MIL-STD-961, which defines DoD specification practices, has a simple philosphy, which can be summarized as follows:
"3.29 Performance Specification. A specification that states requirements in terms of the required results with criteria for verifying compliance, but without stating the methods for achieving the required results. A performance specification defines the functional requirements for the item, the environment in which it must operate, and interface and interchangeability characteristics."
The current approved DIDs, which may be used to create configuration baseline documents, and thereby define system requirements, (and which have MIL-STD-961 as their source document) are as follows:
You can use these DIDs in your solicitation, and can cite MIL-DTL-31000B and MIL-STD-961 in your Statement of Objectives (SOO) or Statement of Work (SOW), as these are approved for use by DoD. Keep in mind that if you do use these documents in your contract solicitation, it is a good practice to tailor (edit) them so as to only include essential requirements.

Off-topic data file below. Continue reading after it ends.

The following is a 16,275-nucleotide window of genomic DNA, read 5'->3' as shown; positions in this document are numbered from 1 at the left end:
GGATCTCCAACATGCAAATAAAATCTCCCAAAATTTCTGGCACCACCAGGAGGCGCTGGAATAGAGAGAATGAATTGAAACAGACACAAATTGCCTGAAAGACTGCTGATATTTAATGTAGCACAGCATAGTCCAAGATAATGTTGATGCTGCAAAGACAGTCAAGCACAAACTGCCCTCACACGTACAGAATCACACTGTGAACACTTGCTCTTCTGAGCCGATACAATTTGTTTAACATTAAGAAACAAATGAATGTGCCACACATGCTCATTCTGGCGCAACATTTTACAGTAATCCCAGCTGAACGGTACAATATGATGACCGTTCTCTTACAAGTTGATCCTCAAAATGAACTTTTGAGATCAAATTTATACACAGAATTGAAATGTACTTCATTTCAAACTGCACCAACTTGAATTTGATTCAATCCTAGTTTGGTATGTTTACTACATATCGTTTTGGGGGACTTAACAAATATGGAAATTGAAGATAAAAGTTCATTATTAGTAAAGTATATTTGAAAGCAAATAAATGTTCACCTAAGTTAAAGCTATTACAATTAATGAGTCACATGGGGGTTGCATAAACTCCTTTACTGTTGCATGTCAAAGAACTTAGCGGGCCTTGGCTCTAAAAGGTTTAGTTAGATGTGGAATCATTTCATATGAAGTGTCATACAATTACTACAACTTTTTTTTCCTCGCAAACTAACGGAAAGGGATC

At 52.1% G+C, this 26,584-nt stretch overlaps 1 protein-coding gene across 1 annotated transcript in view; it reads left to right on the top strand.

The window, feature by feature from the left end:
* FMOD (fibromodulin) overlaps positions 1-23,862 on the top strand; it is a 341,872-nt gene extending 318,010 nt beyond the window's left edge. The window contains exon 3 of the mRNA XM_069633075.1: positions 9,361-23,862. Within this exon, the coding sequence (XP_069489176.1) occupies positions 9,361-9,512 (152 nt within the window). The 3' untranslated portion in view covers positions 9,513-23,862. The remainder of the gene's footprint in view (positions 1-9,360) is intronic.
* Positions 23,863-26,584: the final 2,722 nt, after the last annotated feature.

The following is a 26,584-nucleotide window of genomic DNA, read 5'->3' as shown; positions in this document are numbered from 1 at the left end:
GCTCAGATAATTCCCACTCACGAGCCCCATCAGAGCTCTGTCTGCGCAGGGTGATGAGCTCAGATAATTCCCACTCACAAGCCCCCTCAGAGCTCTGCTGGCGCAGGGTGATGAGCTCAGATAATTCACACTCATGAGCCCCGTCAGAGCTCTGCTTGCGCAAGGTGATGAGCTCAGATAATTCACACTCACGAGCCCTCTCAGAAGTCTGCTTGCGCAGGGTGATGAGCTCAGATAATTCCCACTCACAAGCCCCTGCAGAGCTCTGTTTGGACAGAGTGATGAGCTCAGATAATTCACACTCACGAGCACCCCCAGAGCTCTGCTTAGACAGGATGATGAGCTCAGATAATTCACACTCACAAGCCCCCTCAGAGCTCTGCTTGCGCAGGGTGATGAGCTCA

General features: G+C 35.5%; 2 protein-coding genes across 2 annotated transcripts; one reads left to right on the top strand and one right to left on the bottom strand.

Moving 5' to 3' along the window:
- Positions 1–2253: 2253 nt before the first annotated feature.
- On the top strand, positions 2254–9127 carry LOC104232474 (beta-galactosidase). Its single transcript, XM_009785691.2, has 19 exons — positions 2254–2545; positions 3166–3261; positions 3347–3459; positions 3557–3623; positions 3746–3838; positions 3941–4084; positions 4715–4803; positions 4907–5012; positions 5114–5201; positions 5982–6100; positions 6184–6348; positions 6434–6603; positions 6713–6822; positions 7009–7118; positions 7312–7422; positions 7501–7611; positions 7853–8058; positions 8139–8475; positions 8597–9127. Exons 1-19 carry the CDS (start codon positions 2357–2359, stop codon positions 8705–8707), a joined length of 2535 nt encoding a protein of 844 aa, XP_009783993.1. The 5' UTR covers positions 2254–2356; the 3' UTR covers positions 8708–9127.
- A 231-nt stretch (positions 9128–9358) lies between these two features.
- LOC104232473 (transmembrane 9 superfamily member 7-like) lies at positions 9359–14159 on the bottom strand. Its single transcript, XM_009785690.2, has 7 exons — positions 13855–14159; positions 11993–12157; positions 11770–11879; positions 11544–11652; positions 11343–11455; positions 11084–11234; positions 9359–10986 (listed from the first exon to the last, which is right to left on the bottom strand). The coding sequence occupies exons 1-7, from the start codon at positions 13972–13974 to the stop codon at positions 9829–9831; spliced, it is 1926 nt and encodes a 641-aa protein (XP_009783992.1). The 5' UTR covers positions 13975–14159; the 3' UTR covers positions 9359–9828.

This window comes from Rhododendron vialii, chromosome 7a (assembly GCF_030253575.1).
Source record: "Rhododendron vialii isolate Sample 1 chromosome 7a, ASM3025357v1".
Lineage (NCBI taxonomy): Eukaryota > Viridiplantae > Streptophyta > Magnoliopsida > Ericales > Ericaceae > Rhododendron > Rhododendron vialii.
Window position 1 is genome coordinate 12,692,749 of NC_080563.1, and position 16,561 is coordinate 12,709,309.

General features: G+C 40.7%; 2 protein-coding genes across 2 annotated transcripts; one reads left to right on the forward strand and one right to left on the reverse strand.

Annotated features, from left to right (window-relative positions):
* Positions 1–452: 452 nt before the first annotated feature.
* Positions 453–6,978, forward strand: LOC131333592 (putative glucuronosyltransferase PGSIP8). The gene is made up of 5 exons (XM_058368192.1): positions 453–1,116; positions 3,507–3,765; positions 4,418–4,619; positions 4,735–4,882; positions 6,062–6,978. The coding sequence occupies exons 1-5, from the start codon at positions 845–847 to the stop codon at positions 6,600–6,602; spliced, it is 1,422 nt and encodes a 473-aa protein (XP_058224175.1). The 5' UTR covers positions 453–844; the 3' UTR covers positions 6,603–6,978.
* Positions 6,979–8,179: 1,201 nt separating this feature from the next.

If the government team is going to be writing the performance specification for the solicitation (sometimes referred to as a "Technical Requirements Document), then it is critical that the document be "performance-oriented" in nature. That is, it should only contain essential performance requirements. Any detail type requirements, such as dimensions or weights, should be mission-related, and should be so stated. For example,
"The ABC system must be transportable by the standard commercial 747, 757 and 767 aircraft." Or, "The ABC System must be transportable by a standard commercial Class III truck/tractor-trailer."
It is also critical that all interface, interoperability, and other mission essential standard type information be cited. For example:
"Software must comply with the current version of the World Wide Web Consortium XML standard." Or, "The system must comply with current FCC standards."